The Shape Of Water is a 1960s fantasy drama, set in a US military base housing a top secret project, which takes interesting turns when a janitor forms a relationship with a creature being held at the base, the film stars Sally Hawkins, Octavia Spencer, Michael Shannon, Richard Jenkins, Doug Jones and Michael Stuhlbarg.

Visionary director Guillermo Del Toro does it again, crafting a film that is completely different from his last cinematic outing (Crimson Peak), though we’re again presented with a period drama, a bit more modern this time and set in the height of the cold war in 1960, as US forces have captured a humanoid like fish creature and plan to study it – for their own benefit of course, the premise intriguing and right from the offset, evokes a feeling of this being a modern fairytale.

This is in part helped with a somewhat unusual protagonist in the mute Elisa (Sally Hawkins) who communicates via sign language to those who can understand, Hawkins brings a spirited and dedicated performance to the role and her enthusiasm certainly brightens up an otherwise fairly darkly themed story. The performances are really what make the film overall, with Octavia Spencer being great as Zelda – Elias best friend and fellow janitor at the facility, speaking her mind and pointing out the obvious, sometimes to her detriment – which often relates to the fierce and forceful Richard (Michael Shannon) who is brilliant in this role, really emanating a sense of intimidation and menace that fairly few actors can achieve. And in terms of the actual amphibian man, the practical effects are really well done and Doug Jones really nails the vision of the physicality of a wild humanoid like fish, Jones isn’t new to this sort of character acting if you’re familiar with his work (he’s like the Andy Serkis of TV and film for costumed characters) and it shows, with his experience bringing some heft and believability to the character. And believability, you have to suspend some of it with this sort of premise of course, not just for the fish man existing but for Eliza falling in love with him, it’s a sort of mismatched, seemingly doomed to fail romance in the vein of Beauty and the beast but with a gritty, real world setting in the US in the height of the cold war which makes for an interesting dichotomy, with the added element of Russian KGB agents in the story who help to add tension to the plot.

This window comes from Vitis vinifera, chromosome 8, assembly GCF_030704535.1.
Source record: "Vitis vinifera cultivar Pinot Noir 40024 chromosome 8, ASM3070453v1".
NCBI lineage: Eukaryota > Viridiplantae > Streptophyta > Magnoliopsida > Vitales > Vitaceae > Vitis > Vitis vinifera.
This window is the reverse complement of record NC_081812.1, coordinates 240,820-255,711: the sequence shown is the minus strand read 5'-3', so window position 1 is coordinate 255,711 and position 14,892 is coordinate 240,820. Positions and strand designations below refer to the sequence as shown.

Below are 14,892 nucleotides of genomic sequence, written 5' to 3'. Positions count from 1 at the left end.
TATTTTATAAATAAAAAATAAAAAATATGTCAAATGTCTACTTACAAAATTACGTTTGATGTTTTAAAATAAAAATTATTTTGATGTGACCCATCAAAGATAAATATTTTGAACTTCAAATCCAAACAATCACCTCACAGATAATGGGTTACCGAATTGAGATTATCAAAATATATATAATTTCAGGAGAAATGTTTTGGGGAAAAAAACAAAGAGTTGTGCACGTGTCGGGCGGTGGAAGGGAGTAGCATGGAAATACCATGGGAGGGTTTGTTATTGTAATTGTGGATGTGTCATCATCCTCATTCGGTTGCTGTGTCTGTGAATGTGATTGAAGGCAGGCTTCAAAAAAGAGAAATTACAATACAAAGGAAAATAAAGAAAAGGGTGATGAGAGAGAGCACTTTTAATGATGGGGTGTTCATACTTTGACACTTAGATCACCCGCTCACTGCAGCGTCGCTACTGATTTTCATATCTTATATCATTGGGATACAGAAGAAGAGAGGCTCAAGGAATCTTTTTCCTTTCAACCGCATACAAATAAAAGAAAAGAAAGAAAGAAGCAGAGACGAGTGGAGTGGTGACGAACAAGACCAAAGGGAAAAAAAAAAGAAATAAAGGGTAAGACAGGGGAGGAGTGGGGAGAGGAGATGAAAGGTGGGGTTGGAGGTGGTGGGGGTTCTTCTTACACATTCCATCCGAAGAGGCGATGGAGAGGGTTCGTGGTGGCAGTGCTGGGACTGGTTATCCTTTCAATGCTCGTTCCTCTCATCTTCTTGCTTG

The setting and set up quite reminds me of Del Toros arguably best film in Pans Labyrinth, with a fantastical element to the story – this time just existing in the real world as a matter of fact and if I was to bring up a criticism, certain characters lack of shock or surprise to the amphibian man may seem a bit unrealistic, almost as if it’s just another wacky experiment that in reality would completely freak people out. Also another element to point out is the soundtrack – which is fantastic, very well suited to the story and with some great albeit a tad out of the blue musical numbers that construe certain emotions that characters like Eliza may be feeling at points in the story.

Overall The Shape of Water is a good, engaging watch with strong performances, a great soundtrack and a well paced story that keeps you engaged, some elements are a bit unbelievable (even for a fantasy film) but not to the point of detracting from the film as a whole.


. Well done performances, Shannon and Hawkins are brilliant

. Engaging, simple plot with good pacing

. Some plot events may seem a bit unrealistic

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